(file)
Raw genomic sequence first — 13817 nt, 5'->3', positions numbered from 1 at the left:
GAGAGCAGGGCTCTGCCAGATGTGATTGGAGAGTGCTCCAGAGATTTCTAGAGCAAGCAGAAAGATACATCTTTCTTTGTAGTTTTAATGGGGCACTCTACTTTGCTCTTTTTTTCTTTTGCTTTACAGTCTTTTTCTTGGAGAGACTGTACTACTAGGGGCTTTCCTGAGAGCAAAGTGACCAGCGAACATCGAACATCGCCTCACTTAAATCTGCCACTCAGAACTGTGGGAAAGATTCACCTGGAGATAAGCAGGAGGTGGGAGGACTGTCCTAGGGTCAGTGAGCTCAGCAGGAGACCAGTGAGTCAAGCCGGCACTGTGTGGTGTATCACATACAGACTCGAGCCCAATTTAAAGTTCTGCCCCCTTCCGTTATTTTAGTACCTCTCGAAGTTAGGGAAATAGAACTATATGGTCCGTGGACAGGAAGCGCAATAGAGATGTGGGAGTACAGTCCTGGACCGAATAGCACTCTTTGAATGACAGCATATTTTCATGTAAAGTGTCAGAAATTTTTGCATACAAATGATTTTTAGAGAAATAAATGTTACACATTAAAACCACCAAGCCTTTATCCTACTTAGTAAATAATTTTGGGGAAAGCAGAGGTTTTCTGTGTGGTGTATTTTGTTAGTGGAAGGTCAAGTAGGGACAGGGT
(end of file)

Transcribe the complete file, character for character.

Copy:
Raw genomic sequence first — 13817 nt, 5'->3', positions numbered from 1 at the left:
GAGAGCAGGGCTCTGCCAGATGTGATTGGAGAGTGCTCCAGAGATTTCTAGAGCAAGCAGAAAGATACATCTTTCTTTGTAGTTTTAATGGGGCACTCTACTTTGCTCTTTTTTTCTTTTGCTTTACAGTCTTTTTCTTGGAGAGACTGTACTACTAGGGGCTTTCCTGAGAGCAAAGTGACCAGCGAACATCGAACATCGCCTCACTTAAATCTGCCACTCAGAACTGTGGGAAAGATTCACCTGGAGATAAGCAGGAGGTGGGAGGACTGTCCTAGGGTCAGTGAGCTCAGCAGGAGACCAGTGAGTCAAGCCGGCACTGTGTGGTGTATCACATACAGACTCGAGCCCAATTTAAAGTTCTGCCCCCTTCCGTTATTTTAGTACCTCTCGAAGTTAGGGAAATAGAACTATATGGTCCGTGGACAGGAAGCGCAATAGAGATGTGGGAGTACAGTCCTGGACCGAATAGCACTCTTTGAATGACAGCATATTTTCATGTAAAGTGTCAGAAATTTTTGCATACAAATGATTTTTAGAGAAATAAATGTTACACATTAAAACCACCAAGCCTTTATCCTACTTAGTAAATAATTTTGGGGAAAGCAGAGGTTTTCTGTGTGGTGTATTTTGTTAGTGGAAGGTCAAGTAGGGACAGGGT